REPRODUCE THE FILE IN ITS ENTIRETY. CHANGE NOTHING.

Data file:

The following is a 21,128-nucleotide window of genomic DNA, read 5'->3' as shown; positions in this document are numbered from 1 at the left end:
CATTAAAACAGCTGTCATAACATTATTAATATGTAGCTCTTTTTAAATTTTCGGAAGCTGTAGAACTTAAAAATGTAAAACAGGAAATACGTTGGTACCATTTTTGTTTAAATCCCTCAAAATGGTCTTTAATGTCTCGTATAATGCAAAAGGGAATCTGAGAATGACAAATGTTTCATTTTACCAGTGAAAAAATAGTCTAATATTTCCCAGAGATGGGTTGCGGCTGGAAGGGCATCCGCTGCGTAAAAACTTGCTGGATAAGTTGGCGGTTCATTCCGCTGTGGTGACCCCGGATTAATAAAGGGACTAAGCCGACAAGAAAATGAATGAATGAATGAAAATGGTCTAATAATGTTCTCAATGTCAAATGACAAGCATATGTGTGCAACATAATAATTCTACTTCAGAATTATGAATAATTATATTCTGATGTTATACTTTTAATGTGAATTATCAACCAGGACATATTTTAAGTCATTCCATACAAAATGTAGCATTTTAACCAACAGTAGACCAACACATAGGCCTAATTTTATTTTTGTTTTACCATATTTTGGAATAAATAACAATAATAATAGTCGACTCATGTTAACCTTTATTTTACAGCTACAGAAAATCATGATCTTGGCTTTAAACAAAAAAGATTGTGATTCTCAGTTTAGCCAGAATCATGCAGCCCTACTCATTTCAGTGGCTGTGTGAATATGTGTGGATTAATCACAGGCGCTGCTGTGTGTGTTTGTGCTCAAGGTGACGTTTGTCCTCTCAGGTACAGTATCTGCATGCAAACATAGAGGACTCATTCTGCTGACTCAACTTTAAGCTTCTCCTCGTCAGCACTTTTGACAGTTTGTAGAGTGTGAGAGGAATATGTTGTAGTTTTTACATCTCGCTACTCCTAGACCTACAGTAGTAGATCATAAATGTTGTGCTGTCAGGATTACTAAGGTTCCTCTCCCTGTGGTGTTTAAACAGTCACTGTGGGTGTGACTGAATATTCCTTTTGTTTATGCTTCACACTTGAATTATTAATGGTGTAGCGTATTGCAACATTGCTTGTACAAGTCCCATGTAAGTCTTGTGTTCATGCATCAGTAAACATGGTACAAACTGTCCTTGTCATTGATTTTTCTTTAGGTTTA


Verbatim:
The following is a 21,128-nucleotide window of genomic DNA, read 5'->3' as shown; positions in this document are numbered from 1 at the left end:
CATTAAAACAGCTGTCATAACATTATTAATATGTAGCTCTTTTTAAATTTTCGGAAGCTGTAGAACTTAAAAATGTAAAACAGGAAATACGTTGGTACCATTTTTGTTTAAATCCCTCAAAATGGTCTTTAATGTCTCGTATAATGCAAAAGGGAATCTGAGAATGACAAATGTTTCATTTTACCAGTGAAAAAATAGTCTAATATTTCCCAGAGATGGGTTGCGGCTGGAAGGGCATCCGCTGCGTAAAAACTTGCTGGATAAGTTGGCGGTTCATTCCGCTGTGGTGACCCCGGATTAATAAAGGGACTAAGCCGACAAGAAAATGAATGAATGAATGAAAATGGTCTAATAATGTTCTCAATGTCAAATGACAAGCATATGTGTGCAACATAATAATTCTACTTCAGAATTATGAATAATTATATTCTGATGTTATACTTTTAATGTGAATTATCAACCAGGACATATTTTAAGTCATTCCATACAAAATGTAGCATTTTAACCAACAGTAGACCAACACATAGGCCTAATTTTATTTTTGTTTTACCATATTTTGGAATAAATAACAATAATAATAGTCGACTCATGTTAACCTTTATTTTACAGCTACAGAAAATCATGATCTTGGCTTTAAACAAAAAAGATTGTGATTCTCAGTTTAGCCAGAATCATGCAGCCCTACTCATTTCAGTGGCTGTGTGAATATGTGTGGATTAATCACAGGCGCTGCTGTGTGTGTTTGTGCTCAAGGTGACGTTTGTCCTCTCAGGTACAGTATCTGCATGCAAACATAGAGGACTCATTCTGCTGACTCAACTTTAAGCTTCTCCTCGTCAGCACTTTTGACAGTTTGTAGAGTGTGAGAGGAATATGTTGTAGTTTTTACATCTCGCTACTCCTAGACCTACAGTAGTAGATCATAAATGTTGTGCTGTCAGGATTACTAAGGTTCCTCTCCCTGTGGTGTTTAAACAGTCACTGTGGGTGTGACTGAATATTCCTTTTGTTTATGCTTCACACTTGAATTATTAATGGTGTAGCGTATTGCAACATTGCTTGTACAAGTCCCATGTAAGTCTTGTGTTCATGCATCAGTAAACATGGTACAAACTGTCCTTGTCATTGATTTTTCTTTAGGTTTA